Cookie Warning

Warning: This blog may contain cookies. Just as cookies fresh out of the oven may burn your mouth, electronic cookies can harm your computer. Visit all kitchens and blogs (yes, including this one) with care.

Monday, February 2, 2015

Jeremiah & George Lucas: Part 1

Joseph Campbell had a great dream. He yearned to study all the great literature of the ancients, those stories that had been passed down throughout the centuries, both in oral and written forms, and not lost to history. He compared all these great stories that he read, and created the philosophy of the Monomyth, or The Hero's Journey. He not only preached this philosophy to others, but he wrote about it in books such as The Hero with a Thousand Faces.

Filmmaker George Lucas & actor Mark Hamill,
who played his character Luke Skywalker,
on the cover of J. W. Rinzler's authoritative book,
The Making of Star Wars.

In the 1970s, a young filmmaker named George Lucas was writing a screenplay. He wanted to make a science fantasy to honor the epic sagas he grew up with, like Alex Raymond's Flash Gordon comic strip, and Edgar Rice Burroughs' John Carter of Mars novels. Plot wasn't that important to Lucas; what mattered was that he got the characters right. In The Making of Star Wars, author J. W. Rinzler provides an insight into Lucas' approach to writing his screenplay. 

"I spent about a year reading lots of fairy tales--and that's when it starts to move away from [asian filmmaker Akira] Kurosawa and toward Joe Campbell," Lucas says. "About the time I was doing the third draft I read The Hero with a Thousand Faces, and I started to realize I was following those rules unconsciously. So I said, "I'll make [my story] fit more into that classic mold."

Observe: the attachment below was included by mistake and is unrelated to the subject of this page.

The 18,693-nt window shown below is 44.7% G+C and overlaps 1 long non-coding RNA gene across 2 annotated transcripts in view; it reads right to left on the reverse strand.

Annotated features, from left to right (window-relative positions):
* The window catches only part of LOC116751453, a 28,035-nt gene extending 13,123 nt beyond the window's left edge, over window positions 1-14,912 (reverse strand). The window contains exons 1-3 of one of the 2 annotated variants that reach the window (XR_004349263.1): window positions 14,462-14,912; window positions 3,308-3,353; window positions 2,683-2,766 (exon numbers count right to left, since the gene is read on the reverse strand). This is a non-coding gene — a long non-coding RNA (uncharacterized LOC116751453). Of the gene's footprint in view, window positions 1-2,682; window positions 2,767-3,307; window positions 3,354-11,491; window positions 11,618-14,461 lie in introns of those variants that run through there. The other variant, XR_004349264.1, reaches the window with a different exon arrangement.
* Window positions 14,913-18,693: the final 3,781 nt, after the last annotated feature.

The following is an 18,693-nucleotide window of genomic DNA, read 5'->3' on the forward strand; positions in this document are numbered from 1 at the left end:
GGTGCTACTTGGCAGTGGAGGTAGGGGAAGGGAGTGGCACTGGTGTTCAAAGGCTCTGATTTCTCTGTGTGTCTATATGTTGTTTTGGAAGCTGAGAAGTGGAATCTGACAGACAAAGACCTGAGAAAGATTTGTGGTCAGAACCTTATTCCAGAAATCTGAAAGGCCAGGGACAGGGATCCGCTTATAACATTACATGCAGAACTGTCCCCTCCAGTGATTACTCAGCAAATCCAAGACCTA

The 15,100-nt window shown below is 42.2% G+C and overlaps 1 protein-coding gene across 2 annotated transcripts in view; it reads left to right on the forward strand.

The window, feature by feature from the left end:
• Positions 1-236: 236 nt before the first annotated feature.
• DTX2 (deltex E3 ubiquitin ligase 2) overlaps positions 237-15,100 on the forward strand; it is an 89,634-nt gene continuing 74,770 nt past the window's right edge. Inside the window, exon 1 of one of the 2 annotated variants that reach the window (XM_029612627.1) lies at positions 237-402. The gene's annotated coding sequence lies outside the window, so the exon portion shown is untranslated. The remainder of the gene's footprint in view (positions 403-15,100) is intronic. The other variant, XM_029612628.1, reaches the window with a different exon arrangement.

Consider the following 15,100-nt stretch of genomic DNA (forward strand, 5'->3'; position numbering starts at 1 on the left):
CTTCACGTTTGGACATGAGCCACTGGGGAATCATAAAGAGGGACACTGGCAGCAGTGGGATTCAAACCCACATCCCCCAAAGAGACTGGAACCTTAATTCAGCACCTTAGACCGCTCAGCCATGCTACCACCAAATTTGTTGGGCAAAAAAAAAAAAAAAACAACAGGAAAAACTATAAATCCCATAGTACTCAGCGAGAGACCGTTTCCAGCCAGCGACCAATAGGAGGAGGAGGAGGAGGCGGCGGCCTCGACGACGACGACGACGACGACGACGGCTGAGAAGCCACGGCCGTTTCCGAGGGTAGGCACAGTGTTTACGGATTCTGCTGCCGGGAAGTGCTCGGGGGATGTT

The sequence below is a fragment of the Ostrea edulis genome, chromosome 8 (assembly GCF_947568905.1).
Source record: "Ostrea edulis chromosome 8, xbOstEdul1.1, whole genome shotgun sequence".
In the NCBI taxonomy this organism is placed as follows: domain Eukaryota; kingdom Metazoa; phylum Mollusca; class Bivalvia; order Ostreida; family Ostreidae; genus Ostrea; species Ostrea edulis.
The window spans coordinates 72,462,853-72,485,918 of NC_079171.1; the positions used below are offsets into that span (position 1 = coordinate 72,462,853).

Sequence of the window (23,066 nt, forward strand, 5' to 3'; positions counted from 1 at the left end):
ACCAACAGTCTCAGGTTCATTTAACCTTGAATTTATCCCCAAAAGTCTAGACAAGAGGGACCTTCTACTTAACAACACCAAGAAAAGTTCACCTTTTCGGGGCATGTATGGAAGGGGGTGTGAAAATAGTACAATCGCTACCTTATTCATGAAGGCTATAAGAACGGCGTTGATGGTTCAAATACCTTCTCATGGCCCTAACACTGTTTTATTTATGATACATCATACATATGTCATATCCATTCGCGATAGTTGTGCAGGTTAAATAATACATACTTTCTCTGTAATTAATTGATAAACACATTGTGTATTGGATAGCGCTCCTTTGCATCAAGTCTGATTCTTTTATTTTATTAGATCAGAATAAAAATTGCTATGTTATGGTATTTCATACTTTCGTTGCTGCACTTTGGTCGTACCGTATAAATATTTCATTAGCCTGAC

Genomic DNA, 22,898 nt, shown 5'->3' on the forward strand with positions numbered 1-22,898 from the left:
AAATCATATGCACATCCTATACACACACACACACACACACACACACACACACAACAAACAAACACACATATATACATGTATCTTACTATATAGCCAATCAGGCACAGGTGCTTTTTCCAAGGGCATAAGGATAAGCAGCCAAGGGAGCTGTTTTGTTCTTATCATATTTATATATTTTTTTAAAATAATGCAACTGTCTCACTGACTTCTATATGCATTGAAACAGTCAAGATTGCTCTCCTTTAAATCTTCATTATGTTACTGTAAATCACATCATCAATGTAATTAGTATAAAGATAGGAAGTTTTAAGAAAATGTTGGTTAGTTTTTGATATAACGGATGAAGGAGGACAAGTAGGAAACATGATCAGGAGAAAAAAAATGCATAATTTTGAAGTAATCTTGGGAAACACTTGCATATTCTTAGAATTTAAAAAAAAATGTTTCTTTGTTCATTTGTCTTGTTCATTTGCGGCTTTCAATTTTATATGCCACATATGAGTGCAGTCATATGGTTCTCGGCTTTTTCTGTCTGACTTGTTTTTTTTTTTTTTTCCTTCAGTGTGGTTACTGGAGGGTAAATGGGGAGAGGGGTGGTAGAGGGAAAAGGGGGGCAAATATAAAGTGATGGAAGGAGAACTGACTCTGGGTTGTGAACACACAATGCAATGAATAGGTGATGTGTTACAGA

A photo of Lucas' character
Luke Skywalker adorns the bottom of
Joseph Campbell's book.

Lucas went on to do just that, refining his characters and story to best embody the archetypes and structure Campbell felt crucial to his Monomyth. Needless to say, his film became one of the most successful and influential films in history. "Star Wars" has seeped into our culture, and characters like Luke Skywalker are household words around the world. So, assuming you're familiar with the film, the question becomes, if Jeremiah represents some crucial aspect of The Hero's Journey, which character in "Star Wars" might best embody the prophet Jeremiah?

Who do you think might best fulfill that role?

Dragon Dave

No comments:

Post a Comment